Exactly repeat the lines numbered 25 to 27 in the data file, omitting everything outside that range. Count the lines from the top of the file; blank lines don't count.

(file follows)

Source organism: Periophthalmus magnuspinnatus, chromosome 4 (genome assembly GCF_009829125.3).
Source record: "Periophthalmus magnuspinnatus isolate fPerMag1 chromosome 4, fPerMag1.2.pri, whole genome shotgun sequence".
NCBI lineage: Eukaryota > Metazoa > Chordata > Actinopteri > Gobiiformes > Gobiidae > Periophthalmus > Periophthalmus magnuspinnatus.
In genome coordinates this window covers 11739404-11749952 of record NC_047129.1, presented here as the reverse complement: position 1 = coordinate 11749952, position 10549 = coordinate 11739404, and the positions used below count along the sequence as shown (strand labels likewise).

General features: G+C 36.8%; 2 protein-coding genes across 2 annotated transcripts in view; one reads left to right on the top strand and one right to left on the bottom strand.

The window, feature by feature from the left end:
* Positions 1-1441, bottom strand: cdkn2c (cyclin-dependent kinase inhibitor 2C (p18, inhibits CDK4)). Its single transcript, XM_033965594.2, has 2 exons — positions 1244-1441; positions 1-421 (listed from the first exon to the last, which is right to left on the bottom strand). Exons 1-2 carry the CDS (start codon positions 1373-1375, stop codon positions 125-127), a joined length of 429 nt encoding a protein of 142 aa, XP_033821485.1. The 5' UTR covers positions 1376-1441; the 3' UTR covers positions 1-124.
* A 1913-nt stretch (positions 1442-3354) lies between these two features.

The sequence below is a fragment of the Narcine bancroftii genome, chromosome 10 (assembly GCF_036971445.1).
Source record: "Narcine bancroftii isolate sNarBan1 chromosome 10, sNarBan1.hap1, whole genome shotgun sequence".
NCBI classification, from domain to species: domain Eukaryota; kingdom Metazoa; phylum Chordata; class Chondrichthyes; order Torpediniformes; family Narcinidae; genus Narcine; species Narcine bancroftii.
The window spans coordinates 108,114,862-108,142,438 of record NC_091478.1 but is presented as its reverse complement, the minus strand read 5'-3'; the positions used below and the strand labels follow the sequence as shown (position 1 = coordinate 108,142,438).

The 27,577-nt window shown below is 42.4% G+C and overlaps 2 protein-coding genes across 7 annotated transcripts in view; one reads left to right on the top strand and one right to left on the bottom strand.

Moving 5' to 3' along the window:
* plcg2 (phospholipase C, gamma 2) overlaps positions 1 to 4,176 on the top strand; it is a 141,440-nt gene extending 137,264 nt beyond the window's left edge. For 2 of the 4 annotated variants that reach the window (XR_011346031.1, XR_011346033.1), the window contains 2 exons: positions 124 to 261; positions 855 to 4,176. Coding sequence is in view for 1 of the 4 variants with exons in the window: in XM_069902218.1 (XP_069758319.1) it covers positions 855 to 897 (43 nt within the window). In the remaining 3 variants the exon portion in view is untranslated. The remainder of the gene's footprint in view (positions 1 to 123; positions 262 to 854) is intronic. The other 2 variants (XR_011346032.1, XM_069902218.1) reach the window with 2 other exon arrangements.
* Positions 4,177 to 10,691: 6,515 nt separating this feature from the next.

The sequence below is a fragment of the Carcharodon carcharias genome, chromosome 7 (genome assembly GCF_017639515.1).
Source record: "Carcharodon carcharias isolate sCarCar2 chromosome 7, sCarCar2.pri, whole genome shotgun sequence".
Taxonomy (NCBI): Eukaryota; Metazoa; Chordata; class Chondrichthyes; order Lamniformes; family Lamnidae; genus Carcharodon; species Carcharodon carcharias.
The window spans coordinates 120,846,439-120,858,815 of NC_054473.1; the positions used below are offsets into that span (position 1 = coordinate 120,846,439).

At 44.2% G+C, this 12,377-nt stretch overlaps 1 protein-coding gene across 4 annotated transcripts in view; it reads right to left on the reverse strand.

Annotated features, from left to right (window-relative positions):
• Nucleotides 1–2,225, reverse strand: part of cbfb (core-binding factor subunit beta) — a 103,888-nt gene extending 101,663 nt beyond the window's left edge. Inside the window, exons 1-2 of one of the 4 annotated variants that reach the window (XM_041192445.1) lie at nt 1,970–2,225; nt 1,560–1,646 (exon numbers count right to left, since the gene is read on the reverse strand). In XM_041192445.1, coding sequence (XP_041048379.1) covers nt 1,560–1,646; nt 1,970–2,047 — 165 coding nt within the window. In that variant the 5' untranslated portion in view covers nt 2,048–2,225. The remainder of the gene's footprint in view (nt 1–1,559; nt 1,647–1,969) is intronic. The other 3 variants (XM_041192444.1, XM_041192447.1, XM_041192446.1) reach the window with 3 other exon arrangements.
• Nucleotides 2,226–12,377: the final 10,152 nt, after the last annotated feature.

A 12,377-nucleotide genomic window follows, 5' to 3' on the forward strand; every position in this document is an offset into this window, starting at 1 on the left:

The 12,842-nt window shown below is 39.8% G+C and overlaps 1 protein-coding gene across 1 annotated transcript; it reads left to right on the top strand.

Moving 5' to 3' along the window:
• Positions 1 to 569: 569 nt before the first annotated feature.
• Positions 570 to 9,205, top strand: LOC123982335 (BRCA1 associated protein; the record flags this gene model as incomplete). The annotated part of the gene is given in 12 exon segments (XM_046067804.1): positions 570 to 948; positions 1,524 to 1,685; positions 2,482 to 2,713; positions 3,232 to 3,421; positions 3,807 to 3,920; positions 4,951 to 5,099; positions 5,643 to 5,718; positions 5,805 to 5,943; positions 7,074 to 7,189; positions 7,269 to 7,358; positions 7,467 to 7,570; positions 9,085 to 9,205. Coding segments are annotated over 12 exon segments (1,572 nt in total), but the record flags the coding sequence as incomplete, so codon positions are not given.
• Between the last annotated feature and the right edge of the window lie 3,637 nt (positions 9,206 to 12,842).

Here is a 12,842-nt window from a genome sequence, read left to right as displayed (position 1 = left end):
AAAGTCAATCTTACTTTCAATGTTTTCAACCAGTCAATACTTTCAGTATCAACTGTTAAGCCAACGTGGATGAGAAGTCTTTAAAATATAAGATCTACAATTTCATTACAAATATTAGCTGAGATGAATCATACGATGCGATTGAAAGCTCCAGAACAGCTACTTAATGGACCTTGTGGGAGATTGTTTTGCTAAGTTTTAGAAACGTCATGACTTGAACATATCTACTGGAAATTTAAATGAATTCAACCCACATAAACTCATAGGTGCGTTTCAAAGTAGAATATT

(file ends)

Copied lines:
A 12,377-nucleotide genomic window follows, 5' to 3' on the forward strand; every position in this document is an offset into this window, starting at 1 on the left:

The 12,842-nt window shown below is 39.8% G+C and overlaps 1 protein-coding gene across 1 annotated transcript; it reads left to right on the top strand.

Moving 5' to 3' along the window: